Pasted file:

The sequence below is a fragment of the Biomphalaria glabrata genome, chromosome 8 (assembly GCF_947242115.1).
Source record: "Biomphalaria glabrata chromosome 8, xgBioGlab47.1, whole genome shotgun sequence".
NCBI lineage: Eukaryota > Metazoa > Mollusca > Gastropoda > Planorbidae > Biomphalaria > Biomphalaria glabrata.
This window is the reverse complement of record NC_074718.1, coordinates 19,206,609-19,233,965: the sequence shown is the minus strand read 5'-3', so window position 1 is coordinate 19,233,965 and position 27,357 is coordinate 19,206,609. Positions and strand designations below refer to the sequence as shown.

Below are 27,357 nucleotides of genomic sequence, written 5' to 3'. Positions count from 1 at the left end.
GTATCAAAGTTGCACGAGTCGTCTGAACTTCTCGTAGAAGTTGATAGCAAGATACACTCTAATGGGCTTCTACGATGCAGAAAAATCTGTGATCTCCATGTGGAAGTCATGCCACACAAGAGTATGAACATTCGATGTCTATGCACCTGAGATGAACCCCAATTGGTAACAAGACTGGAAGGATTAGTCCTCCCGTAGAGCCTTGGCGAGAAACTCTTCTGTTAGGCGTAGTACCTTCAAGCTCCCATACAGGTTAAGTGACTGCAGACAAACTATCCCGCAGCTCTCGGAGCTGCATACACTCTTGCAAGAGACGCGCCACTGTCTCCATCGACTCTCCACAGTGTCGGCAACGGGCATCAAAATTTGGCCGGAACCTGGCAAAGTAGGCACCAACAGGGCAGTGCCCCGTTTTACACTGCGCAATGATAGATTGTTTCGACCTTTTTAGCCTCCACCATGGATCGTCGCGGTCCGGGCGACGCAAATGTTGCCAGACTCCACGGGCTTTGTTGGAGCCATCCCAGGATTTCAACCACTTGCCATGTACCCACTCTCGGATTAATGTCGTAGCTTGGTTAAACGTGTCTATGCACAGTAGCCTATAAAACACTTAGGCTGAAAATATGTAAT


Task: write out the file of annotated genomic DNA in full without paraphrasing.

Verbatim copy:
The sequence below is a fragment of the Biomphalaria glabrata genome, chromosome 8 (assembly GCF_947242115.1).
Source record: "Biomphalaria glabrata chromosome 8, xgBioGlab47.1, whole genome shotgun sequence".
NCBI lineage: Eukaryota > Metazoa > Mollusca > Gastropoda > Planorbidae > Biomphalaria > Biomphalaria glabrata.
This window is the reverse complement of record NC_074718.1, coordinates 19,206,609-19,233,965: the sequence shown is the minus strand read 5'-3', so window position 1 is coordinate 19,233,965 and position 27,357 is coordinate 19,206,609. Positions and strand designations below refer to the sequence as shown.

Below are 27,357 nucleotides of genomic sequence, written 5' to 3'. Positions count from 1 at the left end.
GTATCAAAGTTGCACGAGTCGTCTGAACTTCTCGTAGAAGTTGATAGCAAGATACACTCTAATGGGCTTCTACGATGCAGAAAAATCTGTGATCTCCATGTGGAAGTCATGCCACACAAGAGTATGAACATTCGATGTCTATGCACCTGAGATGAACCCCAATTGGTAACAAGACTGGAAGGATTAGTCCTCCCGTAGAGCCTTGGCGAGAAACTCTTCTGTTAGGCGTAGTACCTTCAAGCTCCCATACAGGTTAAGTGACTGCAGACAAACTATCCCGCAGCTCTCGGAGCTGCATACACTCTTGCAAGAGACGCGCCACTGTCTCCATCGACTCTCCACAGTGTCGGCAACGGGCATCAAAATTTGGCCGGAACCTGGCAAAGTAGGCACCAACAGGGCAGTGCCCCGTTTTACACTGCGCAATGATAGATTGTTTCGACCTTTTTAGCCTCCACCATGGATCGTCGCGGTCCGGGCGACGCAAATGTTGCCAGACTCCACGGGCTTTGTTGGAGCCATCCCAGGATTTCAACCACTTGCCATGTACCCACTCTCGGATTAATGTCGTAGCTTGGTTAAACGTGTCTATGCACAGTAGCCTATAAAACACTTAGGCTGAAAATATGTAAT